Glucagon Replacement via Micro-Osmotic Pump Corrects Hypoglycemia and α-Cell Hyperplasia in Prohormone Convertase 2 Knockout Mice

  1. Gene C. Webb1,
  2. Murtaza S. Akbar2,
  3. Chongjian Zhao2,
  4. Hewson H. Swift3 and
  5. Donald F. Steiner12
  1. 1Department of Biochemistry and Molecular Biology, University of Chicago, Chicago, Illinois
  2. 2Howard Hughes Medical Institute, University of Chicago, Chicago, Illinois
  3. 3Department of Molecular Genetics and Cell Biology, University of Chicago, Chicago, Illinois

    Abstract

    Prohormone convertase 2 (PC2) plays an essential role in the processing of proglucagon to mature active glucagon in pancreatic α-cells (J Biol Chem 276:27197–27202, 2001). Mice lacking PC2 demonstrate multiple defects, including chronic mild hypoglycemia and dramatic hyperplasia of the pancreatic α-cells. To define the contribution of mature glucagon deficiency to the hypoglycemia and α-cell hyperplasia, we have attempted to correct the defects by delivery of exogenous glucagon by micro-osmotic pumps. Intraperitoneal delivery of 0.5 μg glucagon/h in PC2−/− mice resulted in the normalization of blood glucose concentrations. Islet remodeling through the loss of hyperplastic α-cells was evident by day 11 after pump implantation; by 25 days postimplantation, PC2−/− islets were indistinguishable from wild-type islets. These rapid changes were brought about by induction of apoptosis in the α-cell population. Morphological normalization of islets was also accompanied by marked downregulation of endogenous preproglucagon gene expression, but with little or no change in the level of preproinsulin gene expression. Exogenous glucagon delivery also normalized hepatic expression of the gluconeogenic enzyme PEPCK. These results demonstrate that the lack of mature glucagon in PC2−/− mice is responsible for the aberrant blood glucose levels, islet morphology, and gene expression, and they confirm the role of glucagon as a tonic insulin antagonist in regulating glycemia.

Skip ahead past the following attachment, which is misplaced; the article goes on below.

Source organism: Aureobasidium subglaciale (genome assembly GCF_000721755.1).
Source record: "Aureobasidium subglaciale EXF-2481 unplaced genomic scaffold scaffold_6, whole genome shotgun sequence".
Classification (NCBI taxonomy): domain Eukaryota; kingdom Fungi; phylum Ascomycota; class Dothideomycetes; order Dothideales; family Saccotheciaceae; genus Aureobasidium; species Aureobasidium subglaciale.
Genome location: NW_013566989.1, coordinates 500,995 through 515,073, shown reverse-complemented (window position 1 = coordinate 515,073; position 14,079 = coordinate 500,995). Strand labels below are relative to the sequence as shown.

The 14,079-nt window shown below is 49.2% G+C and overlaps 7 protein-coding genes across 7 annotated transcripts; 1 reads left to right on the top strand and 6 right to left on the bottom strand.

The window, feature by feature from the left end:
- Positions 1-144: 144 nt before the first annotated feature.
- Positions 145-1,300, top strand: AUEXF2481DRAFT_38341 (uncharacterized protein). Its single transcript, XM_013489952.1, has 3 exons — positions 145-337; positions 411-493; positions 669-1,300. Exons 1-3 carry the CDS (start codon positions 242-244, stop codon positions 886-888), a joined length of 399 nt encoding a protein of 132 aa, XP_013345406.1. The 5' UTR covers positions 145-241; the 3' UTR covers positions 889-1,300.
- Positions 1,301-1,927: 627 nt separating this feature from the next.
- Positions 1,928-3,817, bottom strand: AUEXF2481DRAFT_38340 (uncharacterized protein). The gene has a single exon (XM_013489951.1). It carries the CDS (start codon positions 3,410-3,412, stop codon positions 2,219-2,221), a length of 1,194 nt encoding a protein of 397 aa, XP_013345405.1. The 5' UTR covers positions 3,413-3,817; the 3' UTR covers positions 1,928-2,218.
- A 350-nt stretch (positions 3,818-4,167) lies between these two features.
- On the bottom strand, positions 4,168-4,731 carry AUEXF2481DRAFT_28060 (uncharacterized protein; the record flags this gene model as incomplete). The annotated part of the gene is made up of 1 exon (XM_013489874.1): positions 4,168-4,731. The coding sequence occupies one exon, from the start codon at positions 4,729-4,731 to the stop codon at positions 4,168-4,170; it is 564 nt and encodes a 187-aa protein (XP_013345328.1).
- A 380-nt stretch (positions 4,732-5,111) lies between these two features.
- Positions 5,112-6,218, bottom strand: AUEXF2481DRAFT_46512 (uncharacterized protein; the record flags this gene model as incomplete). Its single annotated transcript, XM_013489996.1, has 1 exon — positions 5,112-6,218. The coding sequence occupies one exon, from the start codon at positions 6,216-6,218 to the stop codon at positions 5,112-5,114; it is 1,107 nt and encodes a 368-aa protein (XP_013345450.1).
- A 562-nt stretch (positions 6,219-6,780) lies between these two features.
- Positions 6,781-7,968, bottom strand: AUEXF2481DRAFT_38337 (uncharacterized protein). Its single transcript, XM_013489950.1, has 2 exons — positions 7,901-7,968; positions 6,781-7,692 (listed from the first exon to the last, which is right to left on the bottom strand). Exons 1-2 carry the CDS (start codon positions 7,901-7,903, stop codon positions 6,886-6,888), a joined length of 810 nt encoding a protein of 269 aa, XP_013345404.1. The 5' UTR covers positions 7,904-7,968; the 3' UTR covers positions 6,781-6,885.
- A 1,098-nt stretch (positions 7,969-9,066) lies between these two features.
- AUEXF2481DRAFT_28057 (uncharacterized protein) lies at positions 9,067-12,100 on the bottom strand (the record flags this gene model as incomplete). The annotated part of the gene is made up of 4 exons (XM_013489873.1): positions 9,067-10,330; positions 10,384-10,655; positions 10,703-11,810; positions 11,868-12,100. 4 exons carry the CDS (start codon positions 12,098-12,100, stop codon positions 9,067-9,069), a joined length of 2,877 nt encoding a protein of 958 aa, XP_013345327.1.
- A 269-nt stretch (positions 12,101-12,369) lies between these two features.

Footnotes

    • Address correspondence and reprint requests to Donald F. Steiner, 5841 S. Maryland Ave., Rm. N216, MC1028, Chicago, IL 60637. E-mail: dfsteine{at}midway.uchicago.edu.

      Received for publication 9 April 2001 and accepted in revised form 12 November 2001.

      CNS, central nervous system; ER, endoplasmic reticulum; PC, prohormone convertase; RIA, radioimmunoassay; TUNEL, terminal deoxynucleotidyl transferase-mediated dUTP-biotin nick-end labeling.

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